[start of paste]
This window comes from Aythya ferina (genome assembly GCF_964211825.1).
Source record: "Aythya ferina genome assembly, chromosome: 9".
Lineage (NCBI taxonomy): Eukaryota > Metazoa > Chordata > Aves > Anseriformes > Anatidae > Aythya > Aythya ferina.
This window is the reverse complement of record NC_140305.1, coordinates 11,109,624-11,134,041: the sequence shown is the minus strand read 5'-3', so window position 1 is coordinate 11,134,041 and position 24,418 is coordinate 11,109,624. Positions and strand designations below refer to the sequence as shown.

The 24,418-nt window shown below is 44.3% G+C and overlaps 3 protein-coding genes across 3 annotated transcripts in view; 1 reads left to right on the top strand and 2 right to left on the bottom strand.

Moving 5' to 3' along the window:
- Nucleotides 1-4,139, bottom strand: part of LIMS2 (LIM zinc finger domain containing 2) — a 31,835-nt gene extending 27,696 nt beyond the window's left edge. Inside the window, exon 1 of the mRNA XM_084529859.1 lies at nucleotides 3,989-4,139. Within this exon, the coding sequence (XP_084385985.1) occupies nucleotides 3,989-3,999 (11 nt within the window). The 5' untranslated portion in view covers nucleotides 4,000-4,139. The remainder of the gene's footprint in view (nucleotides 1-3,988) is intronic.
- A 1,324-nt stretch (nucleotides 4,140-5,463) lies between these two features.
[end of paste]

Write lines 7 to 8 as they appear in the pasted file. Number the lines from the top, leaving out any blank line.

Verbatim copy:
- Nucleotides 1-4,139, bottom strand: part of LIMS2 (LIM zinc finger domain containing 2) — a 31,835-nt gene extending 27,696 nt beyond the window's left edge. Inside the window, exon 1 of the mRNA XM_084529859.1 lies at nucleotides 3,989-4,139. Within this exon, the coding sequence (XP_084385985.1) occupies nucleotides 3,989-3,999 (11 nt within the window). The 5' untranslated portion in view covers nucleotides 4,000-4,139. The remainder of the gene's footprint in view (nucleotides 1-3,988) is intronic.
- A 1,324-nt stretch (nucleotides 4,140-5,463) lies between these two features.